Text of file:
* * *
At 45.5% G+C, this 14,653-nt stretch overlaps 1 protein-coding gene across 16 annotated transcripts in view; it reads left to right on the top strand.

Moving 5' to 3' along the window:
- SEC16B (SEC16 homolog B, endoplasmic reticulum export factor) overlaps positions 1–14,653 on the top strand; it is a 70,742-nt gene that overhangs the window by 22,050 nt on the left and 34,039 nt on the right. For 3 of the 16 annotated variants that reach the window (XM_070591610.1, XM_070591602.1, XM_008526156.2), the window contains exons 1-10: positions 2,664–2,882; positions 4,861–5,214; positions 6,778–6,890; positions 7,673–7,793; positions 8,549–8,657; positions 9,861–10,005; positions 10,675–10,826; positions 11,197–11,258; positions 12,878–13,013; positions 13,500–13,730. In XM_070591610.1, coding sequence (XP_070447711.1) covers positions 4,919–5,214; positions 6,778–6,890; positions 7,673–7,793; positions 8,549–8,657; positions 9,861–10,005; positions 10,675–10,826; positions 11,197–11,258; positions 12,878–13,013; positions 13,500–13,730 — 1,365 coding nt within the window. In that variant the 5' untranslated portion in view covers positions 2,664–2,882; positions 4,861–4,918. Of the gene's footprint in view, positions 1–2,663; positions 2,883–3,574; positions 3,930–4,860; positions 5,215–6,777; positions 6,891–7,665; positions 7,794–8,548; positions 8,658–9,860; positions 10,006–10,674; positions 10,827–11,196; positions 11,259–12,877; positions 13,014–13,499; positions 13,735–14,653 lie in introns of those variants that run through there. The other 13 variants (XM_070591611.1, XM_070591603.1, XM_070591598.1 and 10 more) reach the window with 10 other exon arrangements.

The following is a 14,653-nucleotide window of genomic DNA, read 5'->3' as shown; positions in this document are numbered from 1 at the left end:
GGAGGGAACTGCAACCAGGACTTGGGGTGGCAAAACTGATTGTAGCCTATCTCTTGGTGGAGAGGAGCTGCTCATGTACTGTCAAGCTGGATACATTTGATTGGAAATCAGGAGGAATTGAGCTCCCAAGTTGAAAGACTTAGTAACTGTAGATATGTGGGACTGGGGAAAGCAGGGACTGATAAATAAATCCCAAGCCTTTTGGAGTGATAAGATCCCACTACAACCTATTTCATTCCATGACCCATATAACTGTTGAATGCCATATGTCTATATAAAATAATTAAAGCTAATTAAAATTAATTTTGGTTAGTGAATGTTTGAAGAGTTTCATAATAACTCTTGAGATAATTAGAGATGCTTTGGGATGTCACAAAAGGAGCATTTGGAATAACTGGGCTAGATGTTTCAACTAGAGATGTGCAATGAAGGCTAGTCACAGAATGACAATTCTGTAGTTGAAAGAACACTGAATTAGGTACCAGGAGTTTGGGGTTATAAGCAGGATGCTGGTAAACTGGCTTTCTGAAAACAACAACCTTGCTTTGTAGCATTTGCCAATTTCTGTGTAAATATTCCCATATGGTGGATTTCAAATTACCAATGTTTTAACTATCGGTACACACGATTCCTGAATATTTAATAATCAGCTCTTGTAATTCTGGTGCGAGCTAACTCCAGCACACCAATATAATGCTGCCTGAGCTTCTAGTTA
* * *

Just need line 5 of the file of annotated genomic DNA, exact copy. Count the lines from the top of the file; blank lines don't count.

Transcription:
GGAGGGAACTGCAACCAGGACTTGGGGTGGCAAAACTGATTGTAGCCTATCTCTTGGTGGAGAGGAGCTGCTCATGTACTGTCAAGCTGGATACATTTGATTGGAAATCAGGAGGAATTGAGCTCCCAAGTTGAAAGACTTAGTAACTGTAGATATGTGGGACTGGGGAAAGCAGGGACTGATAAATAAATCCCAAGCCTTTTGGAGTGATAAGATCCCACTACAACCTATTTCATTCCATGACCCATATAACTGTTGAATGCCATATGTCTATATAAAATAATTAAAGCTAATTAAAATTAATTTTGGTTAGTGAATGTTTGAAGAGTTTCATAATAACTCTTGAGATAATTAGAGATGCTTTGGGATGTCACAAAAGGAGCATTTGGAATAACTGGGCTAGATGTTTCAACTAGAGATGTGCAATGAAGGCTAGTCACAGAATGACAATTCTGTAGTTGAAAGAACACTGAATTAGGTACCAGGAGTTTGGGGTTATAAGCAGGATGCTGGTAAACTGGCTTTCTGAAAACAACAACCTTGCTTTGTAGCATTTGCCAATTTCTGTGTAAATATTCCCATATGGTGGATTTCAAATTACCAATGTTTTAACTATCGGTACACACGATTCCTGAATATTTAATAATCAGCTCTTGTAATTCTGGTGCGAGCTAACTCCAGCACACCAATATAATGCTGCCTGAGCTTCTAGTTA